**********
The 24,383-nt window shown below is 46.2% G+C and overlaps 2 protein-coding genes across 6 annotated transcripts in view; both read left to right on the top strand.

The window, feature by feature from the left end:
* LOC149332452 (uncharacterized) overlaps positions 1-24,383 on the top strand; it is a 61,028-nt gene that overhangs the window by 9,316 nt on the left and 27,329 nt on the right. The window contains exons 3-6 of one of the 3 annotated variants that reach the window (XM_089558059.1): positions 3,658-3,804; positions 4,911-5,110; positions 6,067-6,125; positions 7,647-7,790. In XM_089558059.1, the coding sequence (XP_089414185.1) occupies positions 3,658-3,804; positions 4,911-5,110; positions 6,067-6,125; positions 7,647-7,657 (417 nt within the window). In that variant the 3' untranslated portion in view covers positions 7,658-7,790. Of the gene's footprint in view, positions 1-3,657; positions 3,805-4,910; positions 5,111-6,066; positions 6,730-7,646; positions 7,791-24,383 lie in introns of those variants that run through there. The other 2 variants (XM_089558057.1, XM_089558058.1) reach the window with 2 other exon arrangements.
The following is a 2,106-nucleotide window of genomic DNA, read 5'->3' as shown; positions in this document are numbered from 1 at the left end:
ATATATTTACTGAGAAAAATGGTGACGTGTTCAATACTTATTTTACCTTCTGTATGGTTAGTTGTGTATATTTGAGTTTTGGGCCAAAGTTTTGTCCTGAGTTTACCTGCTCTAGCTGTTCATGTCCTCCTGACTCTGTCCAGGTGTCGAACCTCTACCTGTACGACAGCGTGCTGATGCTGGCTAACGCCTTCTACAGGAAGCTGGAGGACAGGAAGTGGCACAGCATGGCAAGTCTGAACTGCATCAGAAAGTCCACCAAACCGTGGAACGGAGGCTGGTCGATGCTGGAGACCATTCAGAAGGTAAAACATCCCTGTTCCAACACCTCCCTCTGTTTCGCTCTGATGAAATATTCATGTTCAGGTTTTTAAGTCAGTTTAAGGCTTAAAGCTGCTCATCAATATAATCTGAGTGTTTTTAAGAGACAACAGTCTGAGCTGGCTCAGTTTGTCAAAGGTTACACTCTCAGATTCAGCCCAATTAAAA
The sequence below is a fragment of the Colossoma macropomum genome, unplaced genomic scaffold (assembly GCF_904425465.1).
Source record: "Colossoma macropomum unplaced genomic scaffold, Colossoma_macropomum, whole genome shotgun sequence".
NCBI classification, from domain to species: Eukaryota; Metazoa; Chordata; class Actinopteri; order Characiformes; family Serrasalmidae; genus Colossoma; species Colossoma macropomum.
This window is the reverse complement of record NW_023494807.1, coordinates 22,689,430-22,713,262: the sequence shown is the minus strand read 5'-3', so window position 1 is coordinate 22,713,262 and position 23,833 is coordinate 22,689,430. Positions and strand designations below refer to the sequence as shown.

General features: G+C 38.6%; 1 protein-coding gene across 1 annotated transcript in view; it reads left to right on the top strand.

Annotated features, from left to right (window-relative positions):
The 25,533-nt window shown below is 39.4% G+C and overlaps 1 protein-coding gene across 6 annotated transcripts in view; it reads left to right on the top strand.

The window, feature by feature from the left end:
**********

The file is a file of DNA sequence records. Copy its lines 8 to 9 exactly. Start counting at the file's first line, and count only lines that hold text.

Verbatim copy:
NCBI classification, from domain to species: Eukaryota; Metazoa; Chordata; class Actinopteri; order Characiformes; family Serrasalmidae; genus Colossoma; species Colossoma macropomum.
This window is the reverse complement of record NW_023494807.1, coordinates 22,689,430-22,713,262: the sequence shown is the minus strand read 5'-3', so window position 1 is coordinate 22,713,262 and position 23,833 is coordinate 22,689,430. Positions and strand designations below refer to the sequence as shown.